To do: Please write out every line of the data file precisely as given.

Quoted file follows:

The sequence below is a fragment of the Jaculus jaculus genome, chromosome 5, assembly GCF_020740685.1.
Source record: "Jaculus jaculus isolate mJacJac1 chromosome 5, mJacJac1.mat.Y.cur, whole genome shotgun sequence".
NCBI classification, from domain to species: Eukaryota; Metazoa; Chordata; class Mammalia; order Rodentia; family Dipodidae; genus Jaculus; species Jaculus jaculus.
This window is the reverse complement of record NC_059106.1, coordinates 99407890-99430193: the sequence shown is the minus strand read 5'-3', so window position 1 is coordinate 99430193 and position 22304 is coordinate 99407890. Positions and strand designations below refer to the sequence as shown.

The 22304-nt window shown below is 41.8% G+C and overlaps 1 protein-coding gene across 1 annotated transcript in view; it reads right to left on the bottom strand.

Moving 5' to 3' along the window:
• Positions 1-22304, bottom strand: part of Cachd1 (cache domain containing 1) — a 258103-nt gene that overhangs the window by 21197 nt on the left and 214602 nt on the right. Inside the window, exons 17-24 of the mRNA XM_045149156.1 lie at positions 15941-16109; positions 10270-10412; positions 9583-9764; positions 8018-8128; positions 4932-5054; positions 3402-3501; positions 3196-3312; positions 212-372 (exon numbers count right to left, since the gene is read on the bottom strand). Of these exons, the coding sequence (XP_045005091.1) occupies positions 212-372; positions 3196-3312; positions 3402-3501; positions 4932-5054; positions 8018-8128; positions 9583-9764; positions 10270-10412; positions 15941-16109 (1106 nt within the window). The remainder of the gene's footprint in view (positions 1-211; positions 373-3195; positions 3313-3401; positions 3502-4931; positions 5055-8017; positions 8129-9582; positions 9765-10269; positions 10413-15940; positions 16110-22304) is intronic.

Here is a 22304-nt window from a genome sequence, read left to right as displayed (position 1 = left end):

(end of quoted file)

The sequence below is a fragment of the Jaculus jaculus genome, chromosome 5, assembly GCF_020740685.1.
Source record: "Jaculus jaculus isolate mJacJac1 chromosome 5, mJacJac1.mat.Y.cur, whole genome shotgun sequence".
NCBI classification, from domain to species: Eukaryota; Metazoa; Chordata; class Mammalia; order Rodentia; family Dipodidae; genus Jaculus; species Jaculus jaculus.
This window is the reverse complement of record NC_059106.1, coordinates 99407890-99430193: the sequence shown is the minus strand read 5'-3', so window position 1 is coordinate 99430193 and position 22304 is coordinate 99407890. Positions and strand designations below refer to the sequence as shown.

The 22304-nt window shown below is 41.8% G+C and overlaps 1 protein-coding gene across 1 annotated transcript in view; it reads right to left on the bottom strand.

Moving 5' to 3' along the window:
• Positions 1-22304, bottom strand: part of Cachd1 (cache domain containing 1) — a 258103-nt gene that overhangs the window by 21197 nt on the left and 214602 nt on the right. Inside the window, exons 17-24 of the mRNA XM_045149156.1 lie at positions 15941-16109; positions 10270-10412; positions 9583-9764; positions 8018-8128; positions 4932-5054; positions 3402-3501; positions 3196-3312; positions 212-372 (exon numbers count right to left, since the gene is read on the bottom strand). Of these exons, the coding sequence (XP_045005091.1) occupies positions 212-372; positions 3196-3312; positions 3402-3501; positions 4932-5054; positions 8018-8128; positions 9583-9764; positions 10270-10412; positions 15941-16109 (1106 nt within the window). The remainder of the gene's footprint in view (positions 1-211; positions 373-3195; positions 3313-3401; positions 3502-4931; positions 5055-8017; positions 8129-9582; positions 9765-10269; positions 10413-15940; positions 16110-22304) is intronic.

Here is a 22304-nt window from a genome sequence, read left to right as displayed (position 1 = left end):